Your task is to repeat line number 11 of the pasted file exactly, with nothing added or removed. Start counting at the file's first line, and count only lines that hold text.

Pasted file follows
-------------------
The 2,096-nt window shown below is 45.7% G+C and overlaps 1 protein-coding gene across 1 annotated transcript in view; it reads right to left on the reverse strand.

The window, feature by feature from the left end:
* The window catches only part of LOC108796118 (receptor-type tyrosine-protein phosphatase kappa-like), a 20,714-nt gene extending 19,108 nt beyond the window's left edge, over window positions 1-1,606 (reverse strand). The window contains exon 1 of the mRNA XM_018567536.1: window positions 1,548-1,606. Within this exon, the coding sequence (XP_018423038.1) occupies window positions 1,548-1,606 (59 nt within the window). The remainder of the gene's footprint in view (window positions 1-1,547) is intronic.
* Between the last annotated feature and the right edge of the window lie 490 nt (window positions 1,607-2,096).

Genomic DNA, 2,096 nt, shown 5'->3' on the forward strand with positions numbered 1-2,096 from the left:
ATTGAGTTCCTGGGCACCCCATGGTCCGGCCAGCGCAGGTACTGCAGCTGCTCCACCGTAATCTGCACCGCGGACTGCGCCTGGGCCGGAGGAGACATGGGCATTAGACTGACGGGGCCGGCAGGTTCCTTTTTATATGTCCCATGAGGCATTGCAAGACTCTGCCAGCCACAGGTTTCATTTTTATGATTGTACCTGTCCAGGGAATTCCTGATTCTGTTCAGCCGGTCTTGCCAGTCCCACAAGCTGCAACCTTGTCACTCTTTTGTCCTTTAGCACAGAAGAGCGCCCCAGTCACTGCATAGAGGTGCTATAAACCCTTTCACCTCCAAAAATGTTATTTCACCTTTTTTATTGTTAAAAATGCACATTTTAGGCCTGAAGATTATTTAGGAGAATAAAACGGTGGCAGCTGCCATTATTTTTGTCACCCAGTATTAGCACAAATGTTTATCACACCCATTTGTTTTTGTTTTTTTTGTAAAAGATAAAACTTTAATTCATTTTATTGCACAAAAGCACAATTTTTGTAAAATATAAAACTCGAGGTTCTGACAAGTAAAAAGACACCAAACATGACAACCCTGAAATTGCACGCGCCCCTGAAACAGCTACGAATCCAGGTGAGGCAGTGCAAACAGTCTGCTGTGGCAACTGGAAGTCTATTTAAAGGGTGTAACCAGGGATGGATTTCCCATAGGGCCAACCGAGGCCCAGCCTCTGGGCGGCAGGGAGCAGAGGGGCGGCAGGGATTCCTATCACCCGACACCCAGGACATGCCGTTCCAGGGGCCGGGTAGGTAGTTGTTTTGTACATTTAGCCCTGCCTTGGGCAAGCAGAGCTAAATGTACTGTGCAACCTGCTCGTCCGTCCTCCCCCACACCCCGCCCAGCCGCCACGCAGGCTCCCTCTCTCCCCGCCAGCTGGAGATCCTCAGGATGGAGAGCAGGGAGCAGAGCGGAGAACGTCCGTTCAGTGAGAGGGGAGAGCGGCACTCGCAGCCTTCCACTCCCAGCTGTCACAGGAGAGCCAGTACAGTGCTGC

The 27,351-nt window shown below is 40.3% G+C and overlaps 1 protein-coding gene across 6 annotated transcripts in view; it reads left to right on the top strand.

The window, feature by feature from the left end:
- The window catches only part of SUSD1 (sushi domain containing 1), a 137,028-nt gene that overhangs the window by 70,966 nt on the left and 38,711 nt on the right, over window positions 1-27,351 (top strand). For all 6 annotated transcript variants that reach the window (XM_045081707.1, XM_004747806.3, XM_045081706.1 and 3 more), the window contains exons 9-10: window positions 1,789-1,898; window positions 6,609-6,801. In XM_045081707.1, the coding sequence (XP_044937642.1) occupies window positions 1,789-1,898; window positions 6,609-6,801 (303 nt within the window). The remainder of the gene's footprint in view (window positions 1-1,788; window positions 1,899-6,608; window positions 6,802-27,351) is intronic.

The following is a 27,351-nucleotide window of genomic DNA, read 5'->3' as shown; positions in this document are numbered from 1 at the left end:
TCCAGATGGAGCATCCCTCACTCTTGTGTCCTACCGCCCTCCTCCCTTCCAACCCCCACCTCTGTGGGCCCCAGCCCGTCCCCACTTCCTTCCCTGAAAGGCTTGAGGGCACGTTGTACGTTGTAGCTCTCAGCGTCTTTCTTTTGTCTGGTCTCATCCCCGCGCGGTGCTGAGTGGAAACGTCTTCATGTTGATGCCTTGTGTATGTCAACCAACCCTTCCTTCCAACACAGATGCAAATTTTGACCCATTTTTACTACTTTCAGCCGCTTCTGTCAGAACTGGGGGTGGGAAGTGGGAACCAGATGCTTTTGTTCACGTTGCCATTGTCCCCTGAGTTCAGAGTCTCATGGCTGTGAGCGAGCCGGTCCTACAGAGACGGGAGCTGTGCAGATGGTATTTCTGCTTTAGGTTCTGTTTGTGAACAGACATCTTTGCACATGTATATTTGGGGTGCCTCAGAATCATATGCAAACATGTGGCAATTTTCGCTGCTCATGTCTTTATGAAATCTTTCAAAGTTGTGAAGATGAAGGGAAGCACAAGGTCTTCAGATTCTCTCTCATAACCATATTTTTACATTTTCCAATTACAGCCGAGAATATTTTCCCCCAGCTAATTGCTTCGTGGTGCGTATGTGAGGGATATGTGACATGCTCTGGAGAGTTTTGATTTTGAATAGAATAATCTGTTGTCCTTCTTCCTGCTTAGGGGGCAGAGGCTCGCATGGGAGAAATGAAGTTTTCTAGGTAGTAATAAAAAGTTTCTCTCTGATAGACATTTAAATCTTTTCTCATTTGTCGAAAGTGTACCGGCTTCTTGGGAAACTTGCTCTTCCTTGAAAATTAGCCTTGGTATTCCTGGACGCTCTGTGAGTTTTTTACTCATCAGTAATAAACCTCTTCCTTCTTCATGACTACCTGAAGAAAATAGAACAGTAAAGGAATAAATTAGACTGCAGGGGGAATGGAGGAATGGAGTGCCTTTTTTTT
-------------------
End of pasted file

TCCAGATGGAGCATCCCTCACTCTTGTGTCCTACCGCCCTCCTCCCTTCCAACCCCCACCTCTGTGGGCCCCAGCCCGTCCCCACTTCCTTCCCTGAAAGGCTTGAGGGCACGTTGTACGTTGTAGCTCTCAGCGTCTTTCTTTTGTCTGGTCTCATCCCCGCGCGGTGCTGAGTGGAAACGTCTTCATGTTGATGCCTTGTGTATGTCAACCAACCCTTCCTTCCAACACAGATGCAAATTTTGACCCATTTTTACTACTTTCAGCCGCTTCTGTCAGAACTGGGGGTGGGAAGTGGGAACCAGATGCTTTTGTTCACGTTGCCATTGTCCCCTGAGTTCAGAGTCTCATGGCTGTGAGCGAGCCGGTCCTACAGAGACGGGAGCTGTGCAGATGGTATTTCTGCTTTAGGTTCTGTTTGTGAACAGACATCTTTGCACATGTATATTTGGGGTGCCTCAGAATCATATGCAAACATGTGGCAATTTTCGCTGCTCATGTCTTTATGAAATCTTTCAAAGTTGTGAAGATGAAGGGAAGCACAAGGTCTTCAGATTCTCTCTCATAACCATATTTTTACATTTTCCAATTACAGCCGAGAATATTTTCCCCCAGCTAATTGCTTCGTGGTGCGTATGTGAGGGATATGTGACATGCTCTGGAGAGTTTTGATTTTGAATAGAATAATCTGTTGTCCTTCTTCCTGCTTAGGGGGCAGAGGCTCGCATGGGAGAAATGAAGTTTTCTAGGTAGTAATAAAAAGTTTCTCTCTGATAGACATTTAAATCTTTTCTCATTTGTCGAAAGTGTACCGGCTTCTTGGGAAACTTGCTCTTCCTTGAAAATTAGCCTTGGTATTCCTGGACGCTCTGTGAGTTTTTTACTCATCAGTAATAAACCTCTTCCTTCTTCATGACTACCTGAAGAAAATAGAACAGTAAAGGAATAAATTAGACTGCAGGGGGAATGGAGGAATGGAGTGCCTTTTTTTT